How to Delete an App in iOS and Restart iPad to Troubleshoot Bugs

IPad Tablets

Troubleshoot IPad Bugs

All of you will know how to open an app in iPad tablets by tapping on the app’s icon. However, there are some differences between closing an iOS app and deleting the same. If you know the subtle differences between the two, you will be able to troubleshoot the iOS app, which may have bugs.

Tapping on the Home button once will only put the app to pause, and users mainly do that to switch between running apps and multitask. The app will be paused though, and it will still clog in the background of iOS consuming the iPad’s resources. To fully close the app, you need to double tap the home button of iPad and that will bring a list of recently opened apps in iOS.

To close the app, swipe the app’s preview window to the top of the screen and then turn off the device screen. This will reduce background app clogging and will gain optimal performance from the device’s battery. The recently opened app’s preview window will also let you switch between running apps and multitask.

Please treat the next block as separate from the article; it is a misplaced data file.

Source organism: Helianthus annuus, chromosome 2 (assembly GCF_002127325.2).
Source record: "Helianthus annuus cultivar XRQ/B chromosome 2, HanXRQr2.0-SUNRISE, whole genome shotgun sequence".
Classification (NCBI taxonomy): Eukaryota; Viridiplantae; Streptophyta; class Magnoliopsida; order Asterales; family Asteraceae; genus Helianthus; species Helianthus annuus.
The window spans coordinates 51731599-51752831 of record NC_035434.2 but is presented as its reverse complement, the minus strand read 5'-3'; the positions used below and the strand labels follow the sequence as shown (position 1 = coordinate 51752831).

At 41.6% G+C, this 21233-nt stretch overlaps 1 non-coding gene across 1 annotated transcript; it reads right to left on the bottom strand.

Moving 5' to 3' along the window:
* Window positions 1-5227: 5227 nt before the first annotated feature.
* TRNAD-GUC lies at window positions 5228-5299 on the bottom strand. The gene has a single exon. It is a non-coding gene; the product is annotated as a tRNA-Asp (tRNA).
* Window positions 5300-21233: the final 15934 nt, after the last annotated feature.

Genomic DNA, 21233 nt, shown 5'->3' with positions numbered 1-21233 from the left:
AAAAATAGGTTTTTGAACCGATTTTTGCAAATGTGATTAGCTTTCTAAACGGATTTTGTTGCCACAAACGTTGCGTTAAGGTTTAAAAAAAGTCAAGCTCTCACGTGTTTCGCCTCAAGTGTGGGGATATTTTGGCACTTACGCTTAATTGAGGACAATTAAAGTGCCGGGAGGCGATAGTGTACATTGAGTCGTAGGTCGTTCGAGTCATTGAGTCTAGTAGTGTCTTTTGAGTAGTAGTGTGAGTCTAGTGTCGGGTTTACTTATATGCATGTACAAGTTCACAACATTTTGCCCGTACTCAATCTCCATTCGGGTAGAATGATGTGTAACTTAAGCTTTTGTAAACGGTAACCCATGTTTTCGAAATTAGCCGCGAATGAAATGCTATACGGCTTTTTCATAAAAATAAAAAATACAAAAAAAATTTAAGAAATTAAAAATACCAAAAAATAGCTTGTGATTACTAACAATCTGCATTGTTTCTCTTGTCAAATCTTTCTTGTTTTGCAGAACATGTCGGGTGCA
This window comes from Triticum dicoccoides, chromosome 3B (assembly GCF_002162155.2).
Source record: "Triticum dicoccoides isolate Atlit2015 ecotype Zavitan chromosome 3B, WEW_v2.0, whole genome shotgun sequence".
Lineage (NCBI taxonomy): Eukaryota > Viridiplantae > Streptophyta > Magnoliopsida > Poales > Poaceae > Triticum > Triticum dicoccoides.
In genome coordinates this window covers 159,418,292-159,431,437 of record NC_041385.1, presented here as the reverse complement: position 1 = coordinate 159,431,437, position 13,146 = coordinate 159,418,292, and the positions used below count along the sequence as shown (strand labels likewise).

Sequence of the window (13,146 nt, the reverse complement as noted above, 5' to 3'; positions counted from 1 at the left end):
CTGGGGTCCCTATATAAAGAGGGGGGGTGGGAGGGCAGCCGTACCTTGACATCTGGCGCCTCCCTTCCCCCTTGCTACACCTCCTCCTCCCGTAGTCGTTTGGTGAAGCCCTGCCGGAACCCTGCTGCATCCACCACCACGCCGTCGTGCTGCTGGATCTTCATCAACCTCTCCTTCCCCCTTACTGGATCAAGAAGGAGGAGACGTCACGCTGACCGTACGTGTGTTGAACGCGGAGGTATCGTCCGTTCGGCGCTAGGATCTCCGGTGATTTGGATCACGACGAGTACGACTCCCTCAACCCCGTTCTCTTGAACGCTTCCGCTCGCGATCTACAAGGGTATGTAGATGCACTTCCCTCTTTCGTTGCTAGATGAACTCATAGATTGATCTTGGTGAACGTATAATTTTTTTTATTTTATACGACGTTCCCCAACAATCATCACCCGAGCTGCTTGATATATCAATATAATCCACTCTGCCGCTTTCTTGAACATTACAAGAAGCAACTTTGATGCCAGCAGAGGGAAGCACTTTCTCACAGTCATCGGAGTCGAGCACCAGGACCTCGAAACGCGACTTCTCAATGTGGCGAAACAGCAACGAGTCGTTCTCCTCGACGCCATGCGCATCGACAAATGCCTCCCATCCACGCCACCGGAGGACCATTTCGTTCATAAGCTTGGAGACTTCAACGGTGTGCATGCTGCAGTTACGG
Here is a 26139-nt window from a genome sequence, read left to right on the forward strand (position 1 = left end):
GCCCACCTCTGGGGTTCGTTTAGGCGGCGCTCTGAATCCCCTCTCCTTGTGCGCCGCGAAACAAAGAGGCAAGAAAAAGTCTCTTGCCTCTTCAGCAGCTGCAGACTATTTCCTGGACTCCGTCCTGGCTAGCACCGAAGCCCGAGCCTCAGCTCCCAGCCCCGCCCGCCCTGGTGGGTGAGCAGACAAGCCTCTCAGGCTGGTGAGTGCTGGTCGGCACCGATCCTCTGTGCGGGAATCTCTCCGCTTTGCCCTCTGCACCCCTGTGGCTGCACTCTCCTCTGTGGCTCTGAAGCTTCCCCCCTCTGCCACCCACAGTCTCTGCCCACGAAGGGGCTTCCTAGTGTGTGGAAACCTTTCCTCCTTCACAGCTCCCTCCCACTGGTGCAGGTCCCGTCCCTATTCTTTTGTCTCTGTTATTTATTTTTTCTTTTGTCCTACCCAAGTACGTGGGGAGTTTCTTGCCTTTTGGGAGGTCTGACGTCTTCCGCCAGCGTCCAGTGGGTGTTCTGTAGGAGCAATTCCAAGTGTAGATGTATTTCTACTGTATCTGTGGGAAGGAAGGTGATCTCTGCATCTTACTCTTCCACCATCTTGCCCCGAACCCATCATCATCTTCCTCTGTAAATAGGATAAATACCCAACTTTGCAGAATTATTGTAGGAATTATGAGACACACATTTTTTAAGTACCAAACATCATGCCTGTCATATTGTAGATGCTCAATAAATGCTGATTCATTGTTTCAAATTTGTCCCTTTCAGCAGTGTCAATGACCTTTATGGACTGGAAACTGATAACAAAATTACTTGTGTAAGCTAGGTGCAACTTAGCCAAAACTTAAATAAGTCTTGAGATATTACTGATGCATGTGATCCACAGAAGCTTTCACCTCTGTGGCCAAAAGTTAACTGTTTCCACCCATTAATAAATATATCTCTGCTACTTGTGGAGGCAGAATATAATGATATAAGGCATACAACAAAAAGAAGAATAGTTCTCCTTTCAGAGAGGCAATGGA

As for deleting an app, it is not the same as closing, but a way of uninstalling the iOS app. Tapping and grabbing a hold of the app’s icon on the home screen is one way to delete the iOS app but there is also an alternate way to do that.

Navigate to Settings > General > Storage & iCloud Usage > Manage Storage to know the list of apps installed on your iPad refurbished tablet. Tap the app you want to delete, and you will get to see file size, alongside the Delete option highlighted in red. Sometimes deleting, closing, and restarting will troubleshoot the app-related bugs, but follow that up with a reboot as well.

Just like the closing of apps and deletion, please note there is a difference between hibernating by tapping on the Power button located at the right corner of iPad and turning off the device by holding the Power button for a few seconds and confirming shut down. Knowing these subtle distinctions will come in handy when troubleshooting an unresponsive iPad no matter how rare that may be.